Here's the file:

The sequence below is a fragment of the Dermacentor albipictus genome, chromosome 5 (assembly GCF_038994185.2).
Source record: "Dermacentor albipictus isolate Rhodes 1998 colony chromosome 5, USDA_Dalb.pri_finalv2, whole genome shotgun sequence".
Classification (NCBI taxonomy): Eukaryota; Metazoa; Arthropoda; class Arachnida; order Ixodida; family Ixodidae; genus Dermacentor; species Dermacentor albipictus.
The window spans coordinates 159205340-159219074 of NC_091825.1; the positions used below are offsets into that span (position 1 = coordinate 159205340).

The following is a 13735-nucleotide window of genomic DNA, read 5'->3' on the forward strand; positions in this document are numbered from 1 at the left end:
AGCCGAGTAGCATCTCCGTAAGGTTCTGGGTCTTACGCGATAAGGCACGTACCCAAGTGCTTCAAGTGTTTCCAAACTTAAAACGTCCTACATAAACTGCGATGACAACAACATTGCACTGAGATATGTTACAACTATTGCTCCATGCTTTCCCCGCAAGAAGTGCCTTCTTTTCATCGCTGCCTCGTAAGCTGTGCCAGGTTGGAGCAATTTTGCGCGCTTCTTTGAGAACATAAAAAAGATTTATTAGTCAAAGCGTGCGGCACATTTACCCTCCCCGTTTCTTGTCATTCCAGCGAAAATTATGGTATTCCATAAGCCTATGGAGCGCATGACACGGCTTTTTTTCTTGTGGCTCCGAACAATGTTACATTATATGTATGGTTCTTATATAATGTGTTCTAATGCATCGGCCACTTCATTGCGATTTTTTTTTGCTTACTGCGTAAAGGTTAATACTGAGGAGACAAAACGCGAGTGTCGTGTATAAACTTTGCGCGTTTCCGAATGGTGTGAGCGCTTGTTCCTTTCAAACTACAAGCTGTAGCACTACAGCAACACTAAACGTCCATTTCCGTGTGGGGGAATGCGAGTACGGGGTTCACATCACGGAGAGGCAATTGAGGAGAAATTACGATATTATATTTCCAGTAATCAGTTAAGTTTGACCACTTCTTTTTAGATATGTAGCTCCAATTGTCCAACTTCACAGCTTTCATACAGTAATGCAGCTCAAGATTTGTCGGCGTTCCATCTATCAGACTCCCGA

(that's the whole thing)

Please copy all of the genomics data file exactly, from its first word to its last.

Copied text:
The sequence below is a fragment of the Dermacentor albipictus genome, chromosome 5 (assembly GCF_038994185.2).
Source record: "Dermacentor albipictus isolate Rhodes 1998 colony chromosome 5, USDA_Dalb.pri_finalv2, whole genome shotgun sequence".
Classification (NCBI taxonomy): Eukaryota; Metazoa; Arthropoda; class Arachnida; order Ixodida; family Ixodidae; genus Dermacentor; species Dermacentor albipictus.
The window spans coordinates 159205340-159219074 of NC_091825.1; the positions used below are offsets into that span (position 1 = coordinate 159205340).

The following is a 13735-nucleotide window of genomic DNA, read 5'->3' on the forward strand; positions in this document are numbered from 1 at the left end:
AGCCGAGTAGCATCTCCGTAAGGTTCTGGGTCTTACGCGATAAGGCACGTACCCAAGTGCTTCAAGTGTTTCCAAACTTAAAACGTCCTACATAAACTGCGATGACAACAACATTGCACTGAGATATGTTACAACTATTGCTCCATGCTTTCCCCGCAAGAAGTGCCTTCTTTTCATCGCTGCCTCGTAAGCTGTGCCAGGTTGGAGCAATTTTGCGCGCTTCTTTGAGAACATAAAAAAGATTTATTAGTCAAAGCGTGCGGCACATTTACCCTCCCCGTTTCTTGTCATTCCAGCGAAAATTATGGTATTCCATAAGCCTATGGAGCGCATGACACGGCTTTTTTTCTTGTGGCTCCGAACAATGTTACATTATATGTATGGTTCTTATATAATGTGTTCTAATGCATCGGCCACTTCATTGCGATTTTTTTTTGCTTACTGCGTAAAGGTTAATACTGAGGAGACAAAACGCGAGTGTCGTGTATAAACTTTGCGCGTTTCCGAATGGTGTGAGCGCTTGTTCCTTTCAAACTACAAGCTGTAGCACTACAGCAACACTAAACGTCCATTTCCGTGTGGGGGAATGCGAGTACGGGGTTCACATCACGGAGAGGCAATTGAGGAGAAATTACGATATTATATTTCCAGTAATCAGTTAAGTTTGACCACTTCTTTTTAGATATGTAGCTCCAATTGTCCAACTTCACAGCTTTCATACAGTAATGCAGCTCAAGATTTGTCGGCGTTCCATCTATCAGACTCCCGA